The Animal World: Humankind’s First Inspiration

The landscape of the Great Nomadic Hunt was of a spreading plain, bound by a circular horizon, with the sky of heaven above, filled with birds during the day, and with stars by night. The primary food supply was the grazing animal herd, and procuring this was the dangerous province of males within the community. We know that the ceremonial life of these peoples was largely addressed to this relationship and interaction with the animals, which they were continually killing and eating. Now in this situation of constant killing, the energies of the psyche must find a way to integrate and reconcile the emotions that arise from the interaction.


And so it was that for the early Homo-Sapiens, the animal world was the first inspiration, and the divinities were animal divinities. And when people are fascinated by something, they act like it, they play it—so in the rituals of the hunting people we find danced buffalo dances, deer dances, and the animals were the center of their ceremony. They were in covenant, so to say, with the animal world. And the notion was that through this covenant, the animals gave their bodies willingly to be eaten. Because only the body dies, the being comes back. If you return the blood of the animal to the earth, the life is in the blood. The earth is the mother of life, and the animal will be back next year. A fundamental hunting rite that is found throughout the world is this: If you want the animals to be back next year, the rituals must be performed.

Out of Death Comes Life: the Plant World as Inspiration

In contrast, the environment of jungle tribes is of a dense and thick foliage; massive trees; no horizon; no dome of the sky; filled with screeching birds and monkeys above, and slithering dangers on the tropical floor. In this world of the tropics, out of the rot and decay of the plant world–fresh green sprouts arise. The communities here witnessed that out of decay, there comes life. And this notion that out of death comes new birth becomes a very important thing in the tropical cultures.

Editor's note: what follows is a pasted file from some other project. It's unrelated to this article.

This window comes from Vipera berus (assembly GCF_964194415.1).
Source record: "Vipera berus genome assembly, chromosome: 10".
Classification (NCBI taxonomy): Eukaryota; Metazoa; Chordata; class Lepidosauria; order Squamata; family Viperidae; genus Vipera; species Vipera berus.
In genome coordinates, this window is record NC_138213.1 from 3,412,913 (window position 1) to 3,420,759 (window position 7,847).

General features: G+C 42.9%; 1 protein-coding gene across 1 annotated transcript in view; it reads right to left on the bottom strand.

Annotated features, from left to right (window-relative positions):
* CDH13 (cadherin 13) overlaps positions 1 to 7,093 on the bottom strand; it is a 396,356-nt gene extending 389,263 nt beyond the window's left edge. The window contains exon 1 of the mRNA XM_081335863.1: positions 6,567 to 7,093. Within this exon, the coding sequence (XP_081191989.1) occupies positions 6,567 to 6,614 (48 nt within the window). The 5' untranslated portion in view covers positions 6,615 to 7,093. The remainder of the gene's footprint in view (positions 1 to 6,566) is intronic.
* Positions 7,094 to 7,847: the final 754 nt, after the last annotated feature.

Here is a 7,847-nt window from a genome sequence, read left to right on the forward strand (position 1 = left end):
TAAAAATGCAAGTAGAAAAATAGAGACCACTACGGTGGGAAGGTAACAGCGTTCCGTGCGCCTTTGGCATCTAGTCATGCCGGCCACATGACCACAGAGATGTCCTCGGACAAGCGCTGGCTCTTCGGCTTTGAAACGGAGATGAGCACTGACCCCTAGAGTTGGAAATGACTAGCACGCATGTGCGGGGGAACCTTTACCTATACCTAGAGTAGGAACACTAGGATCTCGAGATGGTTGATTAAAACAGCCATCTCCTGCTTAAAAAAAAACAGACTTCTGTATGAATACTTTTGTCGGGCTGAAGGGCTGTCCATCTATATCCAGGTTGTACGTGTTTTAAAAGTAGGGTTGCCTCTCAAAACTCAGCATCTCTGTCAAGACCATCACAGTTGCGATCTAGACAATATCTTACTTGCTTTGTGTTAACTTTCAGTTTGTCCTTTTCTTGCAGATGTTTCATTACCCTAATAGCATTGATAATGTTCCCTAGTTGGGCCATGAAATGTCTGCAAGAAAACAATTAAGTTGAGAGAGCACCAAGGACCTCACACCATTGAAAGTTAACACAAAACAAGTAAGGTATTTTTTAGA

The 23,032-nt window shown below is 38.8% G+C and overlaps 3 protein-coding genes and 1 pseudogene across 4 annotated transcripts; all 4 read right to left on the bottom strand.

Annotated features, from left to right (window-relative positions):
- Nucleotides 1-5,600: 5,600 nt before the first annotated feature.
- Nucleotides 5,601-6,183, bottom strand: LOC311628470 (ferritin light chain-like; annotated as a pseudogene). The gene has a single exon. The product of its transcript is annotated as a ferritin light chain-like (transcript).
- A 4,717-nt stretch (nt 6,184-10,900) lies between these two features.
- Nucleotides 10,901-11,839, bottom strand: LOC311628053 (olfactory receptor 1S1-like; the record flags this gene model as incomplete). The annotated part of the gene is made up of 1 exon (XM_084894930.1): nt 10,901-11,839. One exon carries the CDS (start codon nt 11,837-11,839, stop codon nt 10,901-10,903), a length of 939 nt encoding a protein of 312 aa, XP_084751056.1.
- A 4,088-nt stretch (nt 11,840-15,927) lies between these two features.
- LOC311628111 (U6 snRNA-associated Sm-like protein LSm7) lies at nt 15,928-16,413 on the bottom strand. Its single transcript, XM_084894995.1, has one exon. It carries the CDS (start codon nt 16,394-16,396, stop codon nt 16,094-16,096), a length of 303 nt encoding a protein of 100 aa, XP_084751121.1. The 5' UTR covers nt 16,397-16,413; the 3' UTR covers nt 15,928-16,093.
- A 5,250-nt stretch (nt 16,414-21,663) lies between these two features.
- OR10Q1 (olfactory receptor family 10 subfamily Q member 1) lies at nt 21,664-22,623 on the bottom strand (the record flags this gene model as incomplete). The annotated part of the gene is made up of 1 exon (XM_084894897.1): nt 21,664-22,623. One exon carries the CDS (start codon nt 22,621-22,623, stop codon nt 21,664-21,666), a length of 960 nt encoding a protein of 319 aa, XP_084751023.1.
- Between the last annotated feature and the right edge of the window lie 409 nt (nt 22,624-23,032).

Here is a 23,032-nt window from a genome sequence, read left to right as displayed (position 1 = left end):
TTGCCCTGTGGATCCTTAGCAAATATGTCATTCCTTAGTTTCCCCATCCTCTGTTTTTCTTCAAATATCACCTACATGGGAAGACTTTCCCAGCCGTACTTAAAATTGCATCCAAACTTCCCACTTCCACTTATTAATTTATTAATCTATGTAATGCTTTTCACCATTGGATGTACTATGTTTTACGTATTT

What is seen is often imitated, so all along the entire equatorial belt of the earth, from Africa across and throughout India and Southeast Asia, to the Americas and jungles of Brazil, we can document what is to our sensibilities today very horrible patterns of rituals, human sacrifice—killing people, letting them rot, burying them—with the notion that out of this death there would come life.

Moreover, the influence of these primitive rites entered and inspired much of the mythology of the higher cultures, where it survives in myths and rituals of sacrifice and communion with which many of us are familiar today.

This idea we consider rather distasteful today, but I still recall my visit to the great Shiva Temple in Tanjore, India, where it has been documented that ritual human sacrifice was practiced until the 1800’s.


By one human sacrifice with proper rites, the goddess remains gratified for one thousand years, and by the sacrifice of three men, one hundred thousand. Shiva, in his terrific aspect, as consort of the goddess, is appeased for three thousand years by an offering of human flesh…The wise would do well to add such flesh, free from hair, to their offerings of food.”

Hindu Kalika Purana circa 900CE

Recall once again the first function of mythology, namely to reconcile consciousness with the horrific nature of life eating life. In the Hindu deity of the Goddess Kali, we have a magnificent personification of exactly these energies. What most people do, however, is to concretize the symbol, instead of realizing that it is a metaphor. The primary value of a symbol such as Kali is to remind ourselves that these terrifying images refer to energies within us, not some frightful deity ‘out there somewhere’.

As Above, So Below: Planets and Stars as Inspiration

Individual in Myth

It is not generally understood that the ideals recently developed in the West of the importance of the individual, his rights of freedom and self-determination have no meaning whatsoever in the East, at least prior to our recent experience of globalization. They had no meaning for primitive man.

Liberty for the individual would have no meaning for the early civilizations of Egypt, China, India nor the Near East. As a matter of fact, our present ideals were not shared by most of the peoples of the entire Earth, and would be viewed as ways of life to be abhorred.